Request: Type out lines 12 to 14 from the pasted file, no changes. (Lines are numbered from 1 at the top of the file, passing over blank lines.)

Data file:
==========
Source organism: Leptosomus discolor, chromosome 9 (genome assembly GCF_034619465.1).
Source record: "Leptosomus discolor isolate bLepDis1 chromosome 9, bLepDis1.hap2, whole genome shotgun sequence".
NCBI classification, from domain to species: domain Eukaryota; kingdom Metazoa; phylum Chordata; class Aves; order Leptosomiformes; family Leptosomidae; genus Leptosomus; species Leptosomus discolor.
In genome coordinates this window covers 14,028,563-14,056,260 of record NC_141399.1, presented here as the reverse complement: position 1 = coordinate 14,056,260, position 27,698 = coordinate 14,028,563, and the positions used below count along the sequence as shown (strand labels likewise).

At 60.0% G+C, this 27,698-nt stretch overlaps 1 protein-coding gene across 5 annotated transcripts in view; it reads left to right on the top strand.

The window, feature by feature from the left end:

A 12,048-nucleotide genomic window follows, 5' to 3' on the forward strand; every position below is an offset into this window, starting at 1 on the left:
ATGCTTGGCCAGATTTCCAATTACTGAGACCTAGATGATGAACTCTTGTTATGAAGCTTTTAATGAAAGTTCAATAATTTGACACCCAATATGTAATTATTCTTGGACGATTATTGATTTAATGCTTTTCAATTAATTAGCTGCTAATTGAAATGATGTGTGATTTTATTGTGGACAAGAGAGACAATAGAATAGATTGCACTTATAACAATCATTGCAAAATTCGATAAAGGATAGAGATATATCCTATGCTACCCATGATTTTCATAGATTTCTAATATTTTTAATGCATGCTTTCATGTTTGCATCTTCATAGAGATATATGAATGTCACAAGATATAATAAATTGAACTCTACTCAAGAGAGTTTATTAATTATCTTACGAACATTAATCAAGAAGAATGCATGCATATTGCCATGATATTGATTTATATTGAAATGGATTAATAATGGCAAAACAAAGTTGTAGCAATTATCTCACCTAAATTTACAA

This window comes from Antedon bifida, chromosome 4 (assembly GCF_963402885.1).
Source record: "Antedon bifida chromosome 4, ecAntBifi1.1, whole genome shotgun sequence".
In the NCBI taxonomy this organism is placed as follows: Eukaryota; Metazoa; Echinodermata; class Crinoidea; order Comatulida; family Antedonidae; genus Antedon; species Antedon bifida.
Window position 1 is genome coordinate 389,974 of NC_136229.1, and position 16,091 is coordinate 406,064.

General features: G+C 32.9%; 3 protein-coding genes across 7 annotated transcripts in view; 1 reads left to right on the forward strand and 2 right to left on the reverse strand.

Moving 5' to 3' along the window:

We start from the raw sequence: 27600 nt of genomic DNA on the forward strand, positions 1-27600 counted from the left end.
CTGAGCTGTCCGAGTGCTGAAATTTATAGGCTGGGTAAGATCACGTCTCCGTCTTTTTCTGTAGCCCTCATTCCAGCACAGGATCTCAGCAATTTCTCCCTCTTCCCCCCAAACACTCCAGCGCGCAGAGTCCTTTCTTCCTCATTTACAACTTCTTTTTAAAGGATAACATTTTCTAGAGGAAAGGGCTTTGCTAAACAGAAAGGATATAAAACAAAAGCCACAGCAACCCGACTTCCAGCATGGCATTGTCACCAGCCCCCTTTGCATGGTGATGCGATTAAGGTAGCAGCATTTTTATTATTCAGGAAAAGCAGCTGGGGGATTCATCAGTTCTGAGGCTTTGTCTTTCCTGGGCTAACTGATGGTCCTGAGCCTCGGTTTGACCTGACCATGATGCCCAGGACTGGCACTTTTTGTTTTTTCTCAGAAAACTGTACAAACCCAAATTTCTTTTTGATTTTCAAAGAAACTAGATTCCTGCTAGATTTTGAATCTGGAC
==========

Window position 1 is genome coordinate 389,974 of NC_136229.1, and position 16,091 is coordinate 406,064.

General features: G+C 32.9%; 3 protein-coding genes across 7 annotated transcripts in view; 1 reads left to right on the forward strand and 2 right to left on the reverse strand.

Moving 5' to 3' along the window: